“And we know that all things work together for good to them that love God, to them who are called according to His purpose.” – Romans 8:28
The day that Luke was diagnosed is forever burned into my memory.
I’ve heard many stories from parents who were completely taken off guard when the doctor spoke the words “autism spectrum” but that was not me. The writing had been on the wall for me for months, and I had been waiting for the medical world to catch up. I can’t even tell you how many medical professionals told me that Luke couldn’t possibly have autism because he did this or that, but finally, the diagnosis came.I listened quietly – even stoically – as the doctor explained the treatment options and prognosis. I carried on a calm, intellectual discussion about the next steps. There were no tears, and even a mild sense of vindication and relief. It was proof I hadn’t been paranoid or crazy. I remember words like “I’m sorry,” “lifelong disability” and “no cure.” I made a follow-up appointment before silently ushering Luke out to our minivan and strapping him into his car seat, but as I slid behind the steering wheel, I was unexpectedly surprised and overcome by emotion. Hadn’t I fought for this diagnosis? Didn’t I already know in my own heart? I guess I was hoping to be proven wrong.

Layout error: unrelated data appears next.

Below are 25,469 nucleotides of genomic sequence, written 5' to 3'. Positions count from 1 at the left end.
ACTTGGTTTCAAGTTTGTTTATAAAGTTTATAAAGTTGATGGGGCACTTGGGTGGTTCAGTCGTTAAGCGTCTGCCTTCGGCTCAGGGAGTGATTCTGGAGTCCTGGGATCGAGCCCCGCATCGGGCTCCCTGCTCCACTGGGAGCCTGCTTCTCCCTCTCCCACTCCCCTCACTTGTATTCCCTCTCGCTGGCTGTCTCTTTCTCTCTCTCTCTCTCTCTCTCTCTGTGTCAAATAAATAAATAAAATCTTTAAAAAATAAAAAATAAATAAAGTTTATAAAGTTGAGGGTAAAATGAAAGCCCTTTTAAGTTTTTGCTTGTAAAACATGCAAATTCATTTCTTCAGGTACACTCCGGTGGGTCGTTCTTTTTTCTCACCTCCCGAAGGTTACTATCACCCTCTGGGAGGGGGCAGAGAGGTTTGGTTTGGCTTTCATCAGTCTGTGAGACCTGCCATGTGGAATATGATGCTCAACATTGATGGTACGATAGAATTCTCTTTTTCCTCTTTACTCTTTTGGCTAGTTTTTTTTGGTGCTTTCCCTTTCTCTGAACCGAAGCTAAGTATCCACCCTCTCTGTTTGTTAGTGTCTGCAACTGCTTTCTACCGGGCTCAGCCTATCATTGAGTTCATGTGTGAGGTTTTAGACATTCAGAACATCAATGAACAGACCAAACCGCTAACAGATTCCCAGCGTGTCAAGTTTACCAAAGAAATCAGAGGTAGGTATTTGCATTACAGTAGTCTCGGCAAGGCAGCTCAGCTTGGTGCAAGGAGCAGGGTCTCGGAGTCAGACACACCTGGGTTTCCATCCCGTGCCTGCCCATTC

I sat in the parking lot of the doctor’s office and cried until I had thoroughly exhausted myself. I wish I could reach back in time to the woman crying into her steering wheel. I wish I could tell her, “It will be alright. There are so many things that the doctors didn’t mention.”
Many things I thought I knew about autism, I learned from watching “Rain Man.” There is one scene when Charlie takes Raymond to the doctor, and the doctor makes the statement that Raymond is “high functioning,” saying that “most people with autism never talk.” This scene terrified me in my early days as a spectrum parent; however, my exposure to children with ASD would suggest that this is completely wrong. In my experience, the majority of spectrum children do learn to speak, and many of the “high functioning” spectrum kids are difficult to distinguish from anyone else.
The doctors didn’t mention how much hope there is for Luke, and that there is a lot I can do to help him make progress. They didn’t mention how every word Luke spoke would be precious and profound. They didn’t mention what a blessing he would be to everyone fortunate enough to see his sweet, gentle spirit. They didn’t mention how unbelievably proud I would be each time he reaches a milestone or masters a new skill, or how much I would grow to admire the amazing person that he is. The doctors didn’t mention that eventually the smiles would outweigh the tears, that the triumphs would ease the sense of loss, and that faith and hope would cause me to wake up every morning eager to know what I will learn today that the doctors didn’t mention.